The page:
Mahatma Gandhi famously said, “The greatness of a nation and its moral progress can be judged by the way its animals are treated.” There is no better way to ensure the humane treatment of animals than enacting comprehensive, sensible laws to codify and enforce society’s expectations of how they will be protected.
This premise is what prompted me to move to California in 1993. Protecting animals in the Midwest was difficult due to the paucity of animal welfare laws on the books. In Kansas, I witnessed the horrific conditions in the commercial dog breeding facilities known as “puppy mills”, where dogs were kept in extremely poor conditions with scant nutrition and little to no medical care. Their sole purpose was to produce as many puppies as possible, with no regard to their genetic soundness. Other deficiencies included allowing dogs to live their lives on chains in the backyards, a cruel existence for man’s best friend who wants nothing more to be part of a family. Animal welfare laws were no more than a paragraph or two and rarely enforced. Municipal ordinances were also lacking and outdated.
In California, a much more robust set of laws exists to protect animals in a myriad of settings. In fact, the laws are so extensive that an entire 800+ page book can be purchased from the California Animal Welfare Association, which contains all laws regarding animals in California. Not all are related to animal protection, but also protecting people from dangerous animals, wildlife laws, veterinary medicine laws, and more. It is very rewarding to have a bigger toolkit to protect animals and promote kindness and compassion.
But protecting animals falls on local enforcement – the animal control and humane officers who work every day to make life better for the animals in our communities. In this regard, our local ordinances have focused effect on reflecting our expectations for animal care. In Los Angeles County, the governing ordinance regarding animals is Los Angeles County Code Title 10.
I am very proud of Title 10. In the 21 ½ years I have been with DACC, it has been amended 14 times. Each amendment improved protections for animals and people and has made Title 10 (in my opinion) the strongest local animal ordinance in the country. Many municipalities rarely update their local ordinances, and some can date back decades to their last change. Title 10 has continued to evolve and be amended as we identified areas for improvement, the need to address animal welfare issues, and the desire to protect public safety. This post begins a limited series of Title 10’s robust protections for animals and people in Los Angeles County.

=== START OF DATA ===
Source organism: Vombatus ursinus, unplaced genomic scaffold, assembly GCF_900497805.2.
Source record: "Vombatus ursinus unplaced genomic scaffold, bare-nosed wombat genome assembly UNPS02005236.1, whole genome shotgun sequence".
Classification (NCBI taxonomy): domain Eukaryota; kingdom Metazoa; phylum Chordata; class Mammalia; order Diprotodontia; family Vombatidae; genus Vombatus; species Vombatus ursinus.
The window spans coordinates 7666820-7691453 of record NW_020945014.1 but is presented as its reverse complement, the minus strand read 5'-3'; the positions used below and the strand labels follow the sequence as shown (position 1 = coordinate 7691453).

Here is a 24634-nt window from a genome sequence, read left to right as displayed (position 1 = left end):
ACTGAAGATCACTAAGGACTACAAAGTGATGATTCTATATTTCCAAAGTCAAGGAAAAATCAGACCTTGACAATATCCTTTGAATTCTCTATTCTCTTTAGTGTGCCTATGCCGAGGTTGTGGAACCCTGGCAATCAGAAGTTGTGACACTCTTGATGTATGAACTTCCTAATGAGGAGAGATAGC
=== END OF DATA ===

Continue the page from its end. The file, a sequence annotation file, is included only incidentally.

In this post I will discuss the general requirements for animal care. This applies to everyone – individual animal owners as well as operators of animal facilities such as grooming salons, boarding kennels, wild animal facilities, and pet shops. These requirements are found in Los Angeles County Code Section 10.40.010. Failure to comply with any requirement is a misdemeanor. These requirements are:
A. Housing facilities for animals must be structurally sound and maintained in good repair to protect the animals from injury, contain the animals, and restrict the entrance of other animals.
B. All animals must be supplied with sufficient food and water suitable for the age, species, and nutritional requirements of the animal. Animals must have access at all times to potable water, unless otherwise directed by a veterinarian. All animal food must be properly stored to prevent contamination, infestation by vermin, and exposure to the elements.
C. Animals must be groomed and kept in a manner that is not injurious to their health. All animal buildings or enclosures must be maintained in a clean and sanitary condition to control odors and prevent the spread of disease.
D. All animals must be maintained in a manner to eliminate excessive and nighttime noise.
E. No animals may be without attention for more than 12 consecutive hours; whenever an animal is left unattended at a commercial animal facility, the telephone number of the Department, or the name, address, and telephone number of the responsible person, must be posted in a conspicuous place at the front of the property. Animal facilities that breed dogs must comply with the applicable minimum staffing requirements set forth in Section 10.40.200.